The Prophet sallallahu ‘alayhi wa sallam said:
“Fast when they fast, and break your fast when they break their fast, and sacrifice the day they sacrifice.”19
Imam at-Tirmidhi (d.275H) – rahimahullah – said:
“Some of the People of Knowledge explained this hadith by saying: Its meaning is to fast and break the fast along with the jama’ah and the majority of people.”20
Thus, in this blessed month we can sense an increased feeling of unity and of being a single Ummah due to our fasting and breaking our fast collectively. We also feel an increased awareness about the state of affairs of the Muslims and of the hardships that they endure, because: “During the fast, a Muslim feels and experiences what his needy and hungry brothers and sisters feel, who are forced to go without food and drink for many many days – as occurs today to many of the Muslims in Africa.”21 Indeed, the units of the Muslims – and their aiding and assisting one another – is one of the great fundamentals upon which the Religion of Islam is built, as Allah – the Mort High – said: “And hold fast altogether to the rope of Allah and do not be divided.” [Surah al-‘lmran 3:103]. Allah – the Most High – also said: “The Believers – men and women – and friends and protectors to one another.” [Surah al-Towbah 9:44].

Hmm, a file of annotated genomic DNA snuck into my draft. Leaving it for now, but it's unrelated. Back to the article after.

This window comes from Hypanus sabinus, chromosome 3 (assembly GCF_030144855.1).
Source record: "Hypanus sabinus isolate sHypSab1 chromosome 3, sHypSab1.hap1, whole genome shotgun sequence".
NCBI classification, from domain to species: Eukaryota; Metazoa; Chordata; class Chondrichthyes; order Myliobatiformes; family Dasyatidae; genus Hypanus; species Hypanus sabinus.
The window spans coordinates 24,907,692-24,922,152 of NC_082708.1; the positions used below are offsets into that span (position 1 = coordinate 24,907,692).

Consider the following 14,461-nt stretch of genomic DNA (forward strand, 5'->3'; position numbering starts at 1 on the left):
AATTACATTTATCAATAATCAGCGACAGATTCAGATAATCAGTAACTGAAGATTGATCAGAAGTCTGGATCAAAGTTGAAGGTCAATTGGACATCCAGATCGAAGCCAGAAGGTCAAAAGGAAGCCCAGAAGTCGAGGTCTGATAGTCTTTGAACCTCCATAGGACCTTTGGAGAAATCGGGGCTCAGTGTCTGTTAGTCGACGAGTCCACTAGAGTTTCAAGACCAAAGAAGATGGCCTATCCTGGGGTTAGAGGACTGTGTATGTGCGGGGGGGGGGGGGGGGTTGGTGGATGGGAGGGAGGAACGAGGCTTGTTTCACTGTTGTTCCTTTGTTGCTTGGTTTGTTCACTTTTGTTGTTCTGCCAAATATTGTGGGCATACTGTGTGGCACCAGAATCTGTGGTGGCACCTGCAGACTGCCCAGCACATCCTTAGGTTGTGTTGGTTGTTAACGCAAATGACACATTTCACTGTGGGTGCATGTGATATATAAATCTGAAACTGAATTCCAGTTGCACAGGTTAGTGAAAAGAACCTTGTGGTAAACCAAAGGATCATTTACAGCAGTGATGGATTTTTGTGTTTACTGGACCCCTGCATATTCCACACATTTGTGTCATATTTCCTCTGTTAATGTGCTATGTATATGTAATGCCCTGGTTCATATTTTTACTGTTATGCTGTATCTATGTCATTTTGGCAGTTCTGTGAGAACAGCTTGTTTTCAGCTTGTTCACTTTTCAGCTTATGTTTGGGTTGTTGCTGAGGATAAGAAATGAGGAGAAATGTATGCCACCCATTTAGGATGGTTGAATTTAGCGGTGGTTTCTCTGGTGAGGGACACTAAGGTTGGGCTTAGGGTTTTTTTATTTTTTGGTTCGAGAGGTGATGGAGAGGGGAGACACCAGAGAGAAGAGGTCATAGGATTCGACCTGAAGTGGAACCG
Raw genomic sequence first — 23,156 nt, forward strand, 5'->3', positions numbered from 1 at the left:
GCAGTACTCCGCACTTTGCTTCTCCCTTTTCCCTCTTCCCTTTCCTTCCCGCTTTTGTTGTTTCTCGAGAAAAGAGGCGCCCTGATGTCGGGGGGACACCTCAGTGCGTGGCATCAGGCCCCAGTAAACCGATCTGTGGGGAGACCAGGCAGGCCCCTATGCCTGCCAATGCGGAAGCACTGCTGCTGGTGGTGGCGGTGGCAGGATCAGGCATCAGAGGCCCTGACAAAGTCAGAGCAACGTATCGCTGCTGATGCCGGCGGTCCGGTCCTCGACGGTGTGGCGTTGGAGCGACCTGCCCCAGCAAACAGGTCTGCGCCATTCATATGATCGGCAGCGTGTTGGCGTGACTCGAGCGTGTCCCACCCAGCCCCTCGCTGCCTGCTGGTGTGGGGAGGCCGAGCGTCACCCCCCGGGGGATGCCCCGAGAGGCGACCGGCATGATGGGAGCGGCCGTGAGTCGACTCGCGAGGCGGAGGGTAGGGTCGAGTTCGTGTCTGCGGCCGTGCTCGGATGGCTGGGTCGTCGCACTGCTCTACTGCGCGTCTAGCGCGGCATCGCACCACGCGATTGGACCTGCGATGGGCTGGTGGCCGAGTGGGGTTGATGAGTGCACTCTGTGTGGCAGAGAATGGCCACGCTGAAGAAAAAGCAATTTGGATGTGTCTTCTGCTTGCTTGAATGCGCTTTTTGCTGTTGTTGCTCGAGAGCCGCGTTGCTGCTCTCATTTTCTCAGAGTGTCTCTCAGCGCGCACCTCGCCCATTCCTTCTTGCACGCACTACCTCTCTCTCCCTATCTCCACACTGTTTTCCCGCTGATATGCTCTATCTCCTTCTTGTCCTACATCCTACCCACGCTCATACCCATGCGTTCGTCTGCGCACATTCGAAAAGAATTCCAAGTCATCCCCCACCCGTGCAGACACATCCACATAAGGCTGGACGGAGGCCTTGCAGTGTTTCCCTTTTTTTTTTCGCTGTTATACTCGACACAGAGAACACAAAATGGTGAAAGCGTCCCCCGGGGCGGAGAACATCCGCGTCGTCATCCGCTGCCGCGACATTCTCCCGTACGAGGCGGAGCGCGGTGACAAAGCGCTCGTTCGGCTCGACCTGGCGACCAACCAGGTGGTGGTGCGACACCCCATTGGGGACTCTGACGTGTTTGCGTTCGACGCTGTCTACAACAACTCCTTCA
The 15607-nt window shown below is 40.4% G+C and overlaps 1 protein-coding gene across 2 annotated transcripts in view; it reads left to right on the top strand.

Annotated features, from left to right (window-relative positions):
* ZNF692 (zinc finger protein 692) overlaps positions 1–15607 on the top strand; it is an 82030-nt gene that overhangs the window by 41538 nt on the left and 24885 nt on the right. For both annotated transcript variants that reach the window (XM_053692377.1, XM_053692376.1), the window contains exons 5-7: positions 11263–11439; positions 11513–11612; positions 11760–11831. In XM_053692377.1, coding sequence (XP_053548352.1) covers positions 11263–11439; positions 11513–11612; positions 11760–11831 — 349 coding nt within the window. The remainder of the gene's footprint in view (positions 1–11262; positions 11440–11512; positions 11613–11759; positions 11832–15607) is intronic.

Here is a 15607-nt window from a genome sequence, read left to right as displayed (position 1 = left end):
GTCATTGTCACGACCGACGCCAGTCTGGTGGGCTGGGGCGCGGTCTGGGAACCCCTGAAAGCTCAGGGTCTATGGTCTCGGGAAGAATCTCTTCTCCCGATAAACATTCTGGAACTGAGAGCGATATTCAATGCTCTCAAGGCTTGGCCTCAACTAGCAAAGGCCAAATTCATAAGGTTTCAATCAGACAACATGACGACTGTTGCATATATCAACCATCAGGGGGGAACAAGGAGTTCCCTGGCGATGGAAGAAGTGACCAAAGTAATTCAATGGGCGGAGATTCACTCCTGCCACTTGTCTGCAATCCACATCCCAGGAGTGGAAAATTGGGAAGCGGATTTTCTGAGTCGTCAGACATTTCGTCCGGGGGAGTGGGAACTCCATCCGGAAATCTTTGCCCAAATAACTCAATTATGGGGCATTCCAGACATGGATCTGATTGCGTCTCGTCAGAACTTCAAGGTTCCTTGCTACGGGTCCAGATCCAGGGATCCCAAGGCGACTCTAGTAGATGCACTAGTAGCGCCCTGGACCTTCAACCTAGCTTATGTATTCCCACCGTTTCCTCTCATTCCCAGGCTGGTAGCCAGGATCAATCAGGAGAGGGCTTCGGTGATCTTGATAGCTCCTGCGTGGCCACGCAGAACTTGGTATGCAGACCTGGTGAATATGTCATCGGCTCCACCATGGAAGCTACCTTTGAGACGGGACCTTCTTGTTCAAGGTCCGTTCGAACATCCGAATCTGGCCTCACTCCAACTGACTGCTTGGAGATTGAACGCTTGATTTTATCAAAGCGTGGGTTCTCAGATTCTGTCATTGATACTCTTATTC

Shaykhul-Islam Ibn Taymiyyah (d.728H)- rahimahullah – said:
“The welfare of people will not be complete – neither in this world, nor in the Hereafter – except with ijtima’ (collectiveness), ta’awun (mutual cooperation), and tanasur (mutual help); mutual-co-operation in order to secure benefits, and mutual help in order to ward off harm. It is for this reason that man is said to be social and civil by nature.”22